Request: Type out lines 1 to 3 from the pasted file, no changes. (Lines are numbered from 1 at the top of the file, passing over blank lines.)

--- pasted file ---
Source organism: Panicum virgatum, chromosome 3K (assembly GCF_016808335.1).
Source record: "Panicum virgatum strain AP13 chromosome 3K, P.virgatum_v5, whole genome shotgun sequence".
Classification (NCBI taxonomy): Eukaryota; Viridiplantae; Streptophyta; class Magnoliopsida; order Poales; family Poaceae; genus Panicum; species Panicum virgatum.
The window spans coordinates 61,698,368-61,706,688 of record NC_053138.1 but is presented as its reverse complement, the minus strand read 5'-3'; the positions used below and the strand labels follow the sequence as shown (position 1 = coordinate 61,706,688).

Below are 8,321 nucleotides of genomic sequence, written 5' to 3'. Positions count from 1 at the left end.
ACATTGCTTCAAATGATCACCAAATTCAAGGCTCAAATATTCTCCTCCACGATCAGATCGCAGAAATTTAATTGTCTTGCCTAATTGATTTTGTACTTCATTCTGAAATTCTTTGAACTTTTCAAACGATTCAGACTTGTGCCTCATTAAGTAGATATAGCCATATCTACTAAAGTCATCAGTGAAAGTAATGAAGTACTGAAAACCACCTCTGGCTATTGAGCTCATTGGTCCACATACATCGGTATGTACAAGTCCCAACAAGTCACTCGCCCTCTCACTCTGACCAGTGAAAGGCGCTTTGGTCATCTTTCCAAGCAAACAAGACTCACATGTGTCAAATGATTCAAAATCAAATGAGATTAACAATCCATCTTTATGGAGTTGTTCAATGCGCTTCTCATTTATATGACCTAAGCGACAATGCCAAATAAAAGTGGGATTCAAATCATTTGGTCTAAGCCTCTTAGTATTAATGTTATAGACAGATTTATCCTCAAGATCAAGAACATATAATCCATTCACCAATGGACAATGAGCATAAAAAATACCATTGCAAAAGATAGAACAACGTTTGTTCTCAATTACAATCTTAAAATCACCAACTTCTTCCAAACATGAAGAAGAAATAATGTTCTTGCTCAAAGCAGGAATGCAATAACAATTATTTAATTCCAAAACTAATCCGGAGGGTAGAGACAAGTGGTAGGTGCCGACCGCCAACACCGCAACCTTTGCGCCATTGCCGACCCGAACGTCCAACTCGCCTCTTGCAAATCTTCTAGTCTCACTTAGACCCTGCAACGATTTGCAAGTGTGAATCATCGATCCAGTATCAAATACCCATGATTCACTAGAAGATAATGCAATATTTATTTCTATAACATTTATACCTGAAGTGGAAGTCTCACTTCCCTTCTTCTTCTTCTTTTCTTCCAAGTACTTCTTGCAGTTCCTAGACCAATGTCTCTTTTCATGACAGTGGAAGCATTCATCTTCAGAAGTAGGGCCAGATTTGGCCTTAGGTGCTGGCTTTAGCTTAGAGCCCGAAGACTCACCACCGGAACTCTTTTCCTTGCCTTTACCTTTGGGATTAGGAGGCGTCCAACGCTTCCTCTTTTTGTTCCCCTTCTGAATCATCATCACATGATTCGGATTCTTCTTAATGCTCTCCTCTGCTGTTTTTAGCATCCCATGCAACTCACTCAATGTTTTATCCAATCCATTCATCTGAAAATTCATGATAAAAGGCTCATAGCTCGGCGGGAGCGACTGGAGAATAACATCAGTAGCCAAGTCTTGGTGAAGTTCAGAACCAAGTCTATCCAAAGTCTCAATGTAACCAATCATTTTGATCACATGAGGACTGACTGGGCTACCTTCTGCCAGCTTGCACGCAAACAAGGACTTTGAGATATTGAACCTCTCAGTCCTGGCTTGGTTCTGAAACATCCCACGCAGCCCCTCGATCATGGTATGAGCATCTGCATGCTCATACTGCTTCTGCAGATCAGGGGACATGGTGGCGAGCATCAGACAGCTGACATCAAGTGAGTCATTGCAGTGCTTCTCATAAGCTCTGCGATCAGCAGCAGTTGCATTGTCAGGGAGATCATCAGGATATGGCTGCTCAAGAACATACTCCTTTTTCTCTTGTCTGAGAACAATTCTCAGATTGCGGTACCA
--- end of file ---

Source organism: Panicum virgatum, chromosome 3K (assembly GCF_016808335.1).
Source record: "Panicum virgatum strain AP13 chromosome 3K, P.virgatum_v5, whole genome shotgun sequence".
Classification (NCBI taxonomy): Eukaryota; Viridiplantae; Streptophyta; class Magnoliopsida; order Poales; family Poaceae; genus Panicum; species Panicum virgatum.